Thinglink just announced they will once again facilitate a self-paced online summer teacher challenge. Every year that I participate, I learn new and innovative ways to utilize one of my favorite tools. This summer will focus on the use of their premium 360/VR feature. This is the perfect opportunity to try out this amazing platform for only $25.00 (normally $125.00). Below is an example of an interactive 360 image focusing on Science vocabulary.
Check out this post on their blog for more information about upgrading your account and signing up for the challenge. Hover over the tags in the image below to access task cards for each challenge.
If you are a regular reader of this blog, you know I obsess over certain tools I love. Thinglink is probably number 1 on my list and it just got even better! Last year, I participated in the Thinglink Summer VR Challenge and was introduced to their new 360° tag editor for making 360° images and VR content interactive. This particular feature of the platform is only available if you have a Premium Educator account. When I provide professional development opportunities for my teachers, I usually do not recommend purchasing individual subscriptions because I know that the money comes out of their pockets. This is one exception.
Thinglink is not just a tool. It is a supportive community designed to provide teachers with rich, interactive experiences that engage learners and immerses them into worlds they may not possibly be able to experience otherwise. When I see teachers and students using Thinglink to annotate content that demonstrates understanding of concepts, they are giddy. Seriously. Giddy. One of my favorite bloggers, Richard Wells (@EduWells), recently published a post about the impact of virtual reality in the classroom and how it can encourage empathy.
I recommend starting with the free 14 day trial so you can see for yourself how easy it is to navigate the interface. If the out of pocket cost is not an option, try approaching your campus administration or PTA/PTO for funding. Many campuses have even used allocated grade level or department funds.
One thing I struggled with as a new user of this feature was learning about 360° images, specifically where to get them and how to make your own. I’ve tried several apps and continue to go back to the same one: Google Street View on my iPhone. Here are the simple directions:
Create photos with an iPhone (Won’t work with an iPad because it won’t save to camera roll)
Open the Street View app .
Tap Create +.
In the bottom right, tap Camera .
Take a series of photos.
At the bottom, tap Done .
Your 360 photo is stitched together and saved in the “Private” tab on your phone. The photo is also saved on your phone (unless you turned this setting off).
Publish your 360 photo on Google Street View (you can blur faces or identifying information if needed)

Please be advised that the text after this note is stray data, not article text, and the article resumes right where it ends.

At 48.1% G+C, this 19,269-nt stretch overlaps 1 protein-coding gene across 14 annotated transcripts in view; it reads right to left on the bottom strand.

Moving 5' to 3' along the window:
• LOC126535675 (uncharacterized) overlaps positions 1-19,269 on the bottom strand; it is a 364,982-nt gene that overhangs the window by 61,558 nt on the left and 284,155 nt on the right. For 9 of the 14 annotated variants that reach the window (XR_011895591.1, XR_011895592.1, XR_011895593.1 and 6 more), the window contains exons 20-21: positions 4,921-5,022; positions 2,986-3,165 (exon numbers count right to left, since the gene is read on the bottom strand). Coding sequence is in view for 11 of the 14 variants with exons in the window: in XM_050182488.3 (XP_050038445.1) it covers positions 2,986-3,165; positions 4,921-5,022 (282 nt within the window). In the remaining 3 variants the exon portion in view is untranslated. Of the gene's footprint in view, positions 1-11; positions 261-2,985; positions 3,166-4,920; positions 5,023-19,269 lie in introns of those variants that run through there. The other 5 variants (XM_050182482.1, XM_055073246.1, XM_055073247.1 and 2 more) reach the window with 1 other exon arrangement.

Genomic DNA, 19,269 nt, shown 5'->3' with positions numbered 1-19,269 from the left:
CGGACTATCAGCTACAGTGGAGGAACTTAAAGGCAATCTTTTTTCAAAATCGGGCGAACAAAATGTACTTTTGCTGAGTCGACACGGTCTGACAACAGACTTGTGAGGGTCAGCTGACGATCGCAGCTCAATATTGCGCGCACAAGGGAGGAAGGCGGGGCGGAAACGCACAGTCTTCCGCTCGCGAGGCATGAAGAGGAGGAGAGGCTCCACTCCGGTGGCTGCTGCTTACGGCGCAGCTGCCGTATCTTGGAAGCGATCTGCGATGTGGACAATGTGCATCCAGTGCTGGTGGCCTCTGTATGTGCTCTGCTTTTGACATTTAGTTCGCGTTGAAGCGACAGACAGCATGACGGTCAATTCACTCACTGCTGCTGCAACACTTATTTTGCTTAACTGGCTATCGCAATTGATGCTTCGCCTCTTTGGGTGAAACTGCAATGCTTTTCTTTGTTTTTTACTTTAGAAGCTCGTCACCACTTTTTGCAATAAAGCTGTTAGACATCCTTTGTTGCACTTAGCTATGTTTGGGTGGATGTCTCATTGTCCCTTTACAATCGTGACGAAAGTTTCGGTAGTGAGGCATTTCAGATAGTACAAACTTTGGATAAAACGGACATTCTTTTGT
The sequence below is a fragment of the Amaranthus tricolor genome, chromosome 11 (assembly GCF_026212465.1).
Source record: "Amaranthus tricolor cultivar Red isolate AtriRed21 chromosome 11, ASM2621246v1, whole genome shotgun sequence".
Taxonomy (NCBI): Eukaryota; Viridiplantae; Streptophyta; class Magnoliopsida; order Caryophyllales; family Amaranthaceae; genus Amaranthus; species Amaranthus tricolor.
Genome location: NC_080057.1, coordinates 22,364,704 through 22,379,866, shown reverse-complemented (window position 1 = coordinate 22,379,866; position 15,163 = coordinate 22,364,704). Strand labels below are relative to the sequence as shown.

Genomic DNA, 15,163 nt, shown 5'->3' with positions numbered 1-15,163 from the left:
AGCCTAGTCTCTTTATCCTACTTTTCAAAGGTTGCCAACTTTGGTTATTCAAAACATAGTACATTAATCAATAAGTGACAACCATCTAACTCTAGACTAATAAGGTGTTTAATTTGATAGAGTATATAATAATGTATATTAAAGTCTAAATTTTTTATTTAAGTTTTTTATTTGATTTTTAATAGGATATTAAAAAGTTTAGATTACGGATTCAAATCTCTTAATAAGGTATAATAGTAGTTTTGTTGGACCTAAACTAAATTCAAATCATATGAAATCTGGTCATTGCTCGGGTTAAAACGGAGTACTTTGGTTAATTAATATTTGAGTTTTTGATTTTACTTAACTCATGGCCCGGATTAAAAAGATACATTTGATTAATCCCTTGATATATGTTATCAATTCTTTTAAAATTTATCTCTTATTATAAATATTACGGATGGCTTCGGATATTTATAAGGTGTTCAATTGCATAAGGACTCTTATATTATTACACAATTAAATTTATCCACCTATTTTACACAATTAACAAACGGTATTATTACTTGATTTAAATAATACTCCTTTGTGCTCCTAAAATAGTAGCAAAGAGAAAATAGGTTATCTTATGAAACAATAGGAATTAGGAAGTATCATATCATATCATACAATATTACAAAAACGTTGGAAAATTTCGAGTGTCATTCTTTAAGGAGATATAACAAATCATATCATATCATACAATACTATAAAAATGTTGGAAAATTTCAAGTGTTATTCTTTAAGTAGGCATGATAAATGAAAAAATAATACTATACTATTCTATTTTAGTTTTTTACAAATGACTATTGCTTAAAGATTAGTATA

Navigate to your public image and save to your camera roll.
Open Teleport 360 and tap on Upload Media
Tap Photo Library and tap on your 360 image
Tap edit and start tagging using text, images, audio, video, embed html, or transitions
Here’s a quick video to show how easy it is to use:
If you would like to take your class on an immersive learning adventure to a specific destination, check out the photo pool from the Flickr 360 Equirectangular Group. Many photographers have given permission for their images to be used. Kathy Schrock’s Guide to Everything (and I mean EVERYTHING) also has a wealth of information and resources on the subject of virtual reality. Also, within the app itself is a growing collection of their own 360° image library.
Check out the Spotlight Speakers 17 Channel created by Susan Oxnevad (@soxnevad) to see examples of how educators are using this tool to support instruction.
Last week I attended TCEA 2017 in Austin and am currently working on a blog post to share my reflections. In the meantime, I stumbled upon this amazing resource created by Ron Burke (@MistaB10). His Twitter pic alone is worthy of its own blog post. Ron curated a plethora of technology challenges that allow teachers to explore new tools, choose tasks that are of interest, and provides examples of authentic integration. Where has this dude been all my life? Seriously. Check out his other interactive images here.
As the end of the year quickly approaches, I often reflect on what I have accomplished and what I would like to set as my goals for the new calendar year. This year, you may have noticed I did not publish as many posts as I normally do. This is largely due to the fact that I have been working on 2 other websites. I’m happy to say they are both complete and now it’s just a matter of updating them with fresh content to replace older apps and software. I decided to showcase some of the new lessons and ideas that are now posted on these sites.
Rock the Lab
Rock the Lab is a website I maintain for student use. All of the lessons support Texas TEKS and follow the NEISD Scope and Sequence. It took me a year to build, but I finally have all 4 nine weeks complete. Most of the activities utilize free tools, but some require a subscription or license to paid content/software such as Kidspiration or Discovery Education. Every school year I pick out a new tool or website over which to obsess, and this year it was HyperDocs! I’ve tried to incorporate as many as I could in each 9 weeks and the feedback from students and teachers has been very positive. Check out some of my favorite lessons below:
As I stated above, my obsession this year has been HyperDocs. I learned about them last year through Matt Miller’s blog post and never looked back. I love them so much that I decided to abandon my fear of public speaking and present on the subject at TCEA in February. I created a site to share what I learned this summer during the HyperDoc Bootcamp, and to house my growing collection of examples created by myself and the HyperDoc community.
Click on the arrows at the bottom of the home page to navigate through the content. Start at the beginning if you are new to HyperDocs or skip straight to the examples if you’re ready to implement. I hope you will be able to attend my session on Wednesday, Feb. 8 from 5:00-6:00.
Dare I say, Thinglink is still my number 1 go to tool for student created projects. This year they introduced a new feature that supports 360 images. I was fortunate enough to be able to create content for their new iPad app. Students can explore 360 images and interact with multimedia content to learn about different places or concepts. 2 of my lessons are now featured within the app: Earth’s Forces and Remember the Alamo!